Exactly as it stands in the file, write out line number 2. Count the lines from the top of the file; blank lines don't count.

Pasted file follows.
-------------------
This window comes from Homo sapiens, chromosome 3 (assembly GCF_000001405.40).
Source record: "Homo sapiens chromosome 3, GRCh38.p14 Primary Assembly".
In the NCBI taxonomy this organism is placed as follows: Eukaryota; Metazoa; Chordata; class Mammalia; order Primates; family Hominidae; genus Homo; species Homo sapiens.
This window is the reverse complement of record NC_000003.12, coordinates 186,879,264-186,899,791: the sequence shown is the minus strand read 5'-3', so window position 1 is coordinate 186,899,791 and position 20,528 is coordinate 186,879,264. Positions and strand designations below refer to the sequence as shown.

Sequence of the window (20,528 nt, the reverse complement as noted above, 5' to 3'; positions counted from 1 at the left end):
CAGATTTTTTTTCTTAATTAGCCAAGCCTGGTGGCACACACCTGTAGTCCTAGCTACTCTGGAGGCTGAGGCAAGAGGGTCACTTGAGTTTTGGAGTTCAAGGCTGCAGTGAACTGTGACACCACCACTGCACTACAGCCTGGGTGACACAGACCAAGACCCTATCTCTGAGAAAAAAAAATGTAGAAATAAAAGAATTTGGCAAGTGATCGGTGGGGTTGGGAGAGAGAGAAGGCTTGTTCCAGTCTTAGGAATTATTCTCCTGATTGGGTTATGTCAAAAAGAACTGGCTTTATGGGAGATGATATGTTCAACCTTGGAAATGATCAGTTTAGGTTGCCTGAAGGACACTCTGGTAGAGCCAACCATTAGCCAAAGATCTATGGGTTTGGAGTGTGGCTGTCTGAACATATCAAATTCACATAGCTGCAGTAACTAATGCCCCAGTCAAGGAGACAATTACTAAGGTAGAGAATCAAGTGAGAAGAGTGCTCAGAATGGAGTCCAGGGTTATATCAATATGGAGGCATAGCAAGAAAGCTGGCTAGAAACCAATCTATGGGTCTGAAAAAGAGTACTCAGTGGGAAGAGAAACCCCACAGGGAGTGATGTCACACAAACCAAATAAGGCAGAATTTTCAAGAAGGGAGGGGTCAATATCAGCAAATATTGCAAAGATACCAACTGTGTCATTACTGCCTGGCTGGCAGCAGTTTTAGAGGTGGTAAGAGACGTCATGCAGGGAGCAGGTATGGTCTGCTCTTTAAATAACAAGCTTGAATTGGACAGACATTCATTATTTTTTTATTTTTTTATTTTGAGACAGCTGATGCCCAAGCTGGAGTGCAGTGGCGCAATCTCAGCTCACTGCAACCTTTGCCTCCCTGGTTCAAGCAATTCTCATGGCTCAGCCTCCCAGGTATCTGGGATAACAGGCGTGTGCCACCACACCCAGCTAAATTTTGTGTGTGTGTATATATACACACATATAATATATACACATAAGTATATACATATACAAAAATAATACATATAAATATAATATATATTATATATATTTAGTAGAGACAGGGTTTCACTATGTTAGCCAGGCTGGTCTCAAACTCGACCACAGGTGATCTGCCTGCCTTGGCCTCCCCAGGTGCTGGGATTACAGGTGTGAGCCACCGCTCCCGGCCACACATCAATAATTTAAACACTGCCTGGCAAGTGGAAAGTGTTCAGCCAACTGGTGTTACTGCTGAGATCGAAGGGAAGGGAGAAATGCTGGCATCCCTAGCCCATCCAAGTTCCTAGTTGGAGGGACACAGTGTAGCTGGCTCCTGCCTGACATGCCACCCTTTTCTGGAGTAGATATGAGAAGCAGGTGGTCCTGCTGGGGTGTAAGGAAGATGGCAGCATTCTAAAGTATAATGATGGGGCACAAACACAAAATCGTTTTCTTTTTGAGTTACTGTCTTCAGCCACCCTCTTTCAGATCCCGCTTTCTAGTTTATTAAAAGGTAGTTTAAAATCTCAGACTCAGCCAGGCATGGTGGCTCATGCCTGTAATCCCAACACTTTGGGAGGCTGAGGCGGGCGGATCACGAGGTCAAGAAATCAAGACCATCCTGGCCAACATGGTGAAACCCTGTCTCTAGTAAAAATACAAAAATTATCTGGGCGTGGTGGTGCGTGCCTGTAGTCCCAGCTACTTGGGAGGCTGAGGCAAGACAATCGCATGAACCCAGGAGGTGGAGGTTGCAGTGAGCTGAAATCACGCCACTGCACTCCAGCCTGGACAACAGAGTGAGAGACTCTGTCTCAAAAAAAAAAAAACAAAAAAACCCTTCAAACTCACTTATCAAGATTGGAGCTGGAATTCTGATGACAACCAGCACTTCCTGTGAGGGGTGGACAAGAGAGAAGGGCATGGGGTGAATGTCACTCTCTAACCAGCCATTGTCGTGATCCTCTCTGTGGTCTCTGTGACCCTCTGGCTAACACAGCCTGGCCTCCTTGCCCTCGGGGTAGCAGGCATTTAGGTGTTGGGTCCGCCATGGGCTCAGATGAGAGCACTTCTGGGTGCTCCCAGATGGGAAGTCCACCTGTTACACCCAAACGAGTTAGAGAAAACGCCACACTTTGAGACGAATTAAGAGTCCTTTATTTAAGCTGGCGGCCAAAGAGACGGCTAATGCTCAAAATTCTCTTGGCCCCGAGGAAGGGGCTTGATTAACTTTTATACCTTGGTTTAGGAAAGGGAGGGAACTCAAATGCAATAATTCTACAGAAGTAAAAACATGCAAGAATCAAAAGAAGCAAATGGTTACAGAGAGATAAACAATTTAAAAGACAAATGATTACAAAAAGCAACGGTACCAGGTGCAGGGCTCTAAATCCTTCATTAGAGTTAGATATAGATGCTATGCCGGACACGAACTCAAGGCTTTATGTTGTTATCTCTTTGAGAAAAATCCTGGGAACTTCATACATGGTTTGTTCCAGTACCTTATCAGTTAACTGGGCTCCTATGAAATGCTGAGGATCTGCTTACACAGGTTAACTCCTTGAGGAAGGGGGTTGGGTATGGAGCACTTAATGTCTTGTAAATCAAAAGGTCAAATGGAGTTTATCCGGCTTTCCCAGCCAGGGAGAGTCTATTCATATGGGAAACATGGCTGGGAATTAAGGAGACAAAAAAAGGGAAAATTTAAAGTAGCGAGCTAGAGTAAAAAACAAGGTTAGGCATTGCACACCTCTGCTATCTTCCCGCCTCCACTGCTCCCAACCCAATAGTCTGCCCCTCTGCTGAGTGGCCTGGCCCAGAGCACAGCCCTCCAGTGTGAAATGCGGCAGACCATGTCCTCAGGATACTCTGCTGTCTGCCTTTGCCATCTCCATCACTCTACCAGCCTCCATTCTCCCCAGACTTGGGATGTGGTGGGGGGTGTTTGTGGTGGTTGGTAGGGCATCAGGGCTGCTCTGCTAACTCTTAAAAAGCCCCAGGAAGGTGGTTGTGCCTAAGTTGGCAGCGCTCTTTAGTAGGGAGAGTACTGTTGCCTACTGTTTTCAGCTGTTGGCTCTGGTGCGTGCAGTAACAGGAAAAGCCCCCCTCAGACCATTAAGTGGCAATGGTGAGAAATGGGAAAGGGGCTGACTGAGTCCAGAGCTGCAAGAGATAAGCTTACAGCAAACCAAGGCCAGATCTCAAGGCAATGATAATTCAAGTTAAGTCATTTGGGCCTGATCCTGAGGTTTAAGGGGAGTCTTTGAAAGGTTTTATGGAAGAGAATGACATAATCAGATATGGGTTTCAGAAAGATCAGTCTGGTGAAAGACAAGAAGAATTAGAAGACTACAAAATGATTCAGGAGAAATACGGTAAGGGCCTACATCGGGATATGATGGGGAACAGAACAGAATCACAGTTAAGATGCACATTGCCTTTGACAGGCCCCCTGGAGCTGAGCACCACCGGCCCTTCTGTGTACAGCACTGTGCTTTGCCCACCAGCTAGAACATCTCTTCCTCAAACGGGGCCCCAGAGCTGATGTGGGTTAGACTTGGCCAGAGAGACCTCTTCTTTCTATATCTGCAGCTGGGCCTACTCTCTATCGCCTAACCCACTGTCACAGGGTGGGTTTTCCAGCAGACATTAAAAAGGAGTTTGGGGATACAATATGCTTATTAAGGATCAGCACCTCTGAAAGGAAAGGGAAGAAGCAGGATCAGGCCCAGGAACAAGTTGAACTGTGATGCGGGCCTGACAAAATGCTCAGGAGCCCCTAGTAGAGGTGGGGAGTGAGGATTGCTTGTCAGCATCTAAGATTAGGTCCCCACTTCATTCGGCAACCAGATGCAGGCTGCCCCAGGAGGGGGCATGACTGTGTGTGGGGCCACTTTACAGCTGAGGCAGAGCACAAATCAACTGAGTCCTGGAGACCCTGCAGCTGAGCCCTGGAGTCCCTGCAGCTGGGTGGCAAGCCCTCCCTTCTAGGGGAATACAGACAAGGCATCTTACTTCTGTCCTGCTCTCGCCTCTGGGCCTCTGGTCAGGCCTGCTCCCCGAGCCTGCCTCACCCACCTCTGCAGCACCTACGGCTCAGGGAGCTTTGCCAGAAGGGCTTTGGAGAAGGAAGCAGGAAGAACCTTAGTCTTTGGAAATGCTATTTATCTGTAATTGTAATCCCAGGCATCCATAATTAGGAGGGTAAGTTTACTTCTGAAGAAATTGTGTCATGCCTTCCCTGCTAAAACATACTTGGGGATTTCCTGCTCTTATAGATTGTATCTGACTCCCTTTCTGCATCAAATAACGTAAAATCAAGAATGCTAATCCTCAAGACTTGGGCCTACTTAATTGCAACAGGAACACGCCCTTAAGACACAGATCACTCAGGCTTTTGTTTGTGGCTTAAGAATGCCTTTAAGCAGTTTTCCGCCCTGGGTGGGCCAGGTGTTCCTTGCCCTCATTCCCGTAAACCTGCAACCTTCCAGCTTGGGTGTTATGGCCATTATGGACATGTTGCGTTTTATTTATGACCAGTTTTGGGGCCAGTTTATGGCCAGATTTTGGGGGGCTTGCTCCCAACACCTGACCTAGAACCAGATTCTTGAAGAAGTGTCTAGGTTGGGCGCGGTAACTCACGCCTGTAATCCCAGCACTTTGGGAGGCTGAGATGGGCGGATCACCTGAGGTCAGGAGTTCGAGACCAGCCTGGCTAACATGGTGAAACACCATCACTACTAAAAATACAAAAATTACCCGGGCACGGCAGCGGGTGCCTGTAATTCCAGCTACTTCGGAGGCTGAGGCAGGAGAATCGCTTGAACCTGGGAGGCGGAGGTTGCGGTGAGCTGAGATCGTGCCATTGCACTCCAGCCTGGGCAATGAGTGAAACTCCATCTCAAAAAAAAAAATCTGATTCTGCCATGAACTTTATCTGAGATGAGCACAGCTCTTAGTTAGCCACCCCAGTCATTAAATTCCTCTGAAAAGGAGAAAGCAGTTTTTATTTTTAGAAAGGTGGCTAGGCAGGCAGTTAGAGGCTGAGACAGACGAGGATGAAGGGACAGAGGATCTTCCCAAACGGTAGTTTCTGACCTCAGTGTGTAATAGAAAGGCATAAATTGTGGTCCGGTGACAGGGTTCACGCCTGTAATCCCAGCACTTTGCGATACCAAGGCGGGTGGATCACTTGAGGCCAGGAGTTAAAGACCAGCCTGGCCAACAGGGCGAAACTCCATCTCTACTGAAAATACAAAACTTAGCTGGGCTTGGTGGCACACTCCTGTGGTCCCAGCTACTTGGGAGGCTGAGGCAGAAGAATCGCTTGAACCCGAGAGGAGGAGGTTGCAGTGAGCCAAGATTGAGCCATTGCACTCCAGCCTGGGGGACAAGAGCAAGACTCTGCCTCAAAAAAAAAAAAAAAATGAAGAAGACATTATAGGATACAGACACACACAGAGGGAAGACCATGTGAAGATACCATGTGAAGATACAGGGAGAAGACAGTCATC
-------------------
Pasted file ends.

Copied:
Source record: "Homo sapiens chromosome 3, GRCh38.p14 Primary Assembly".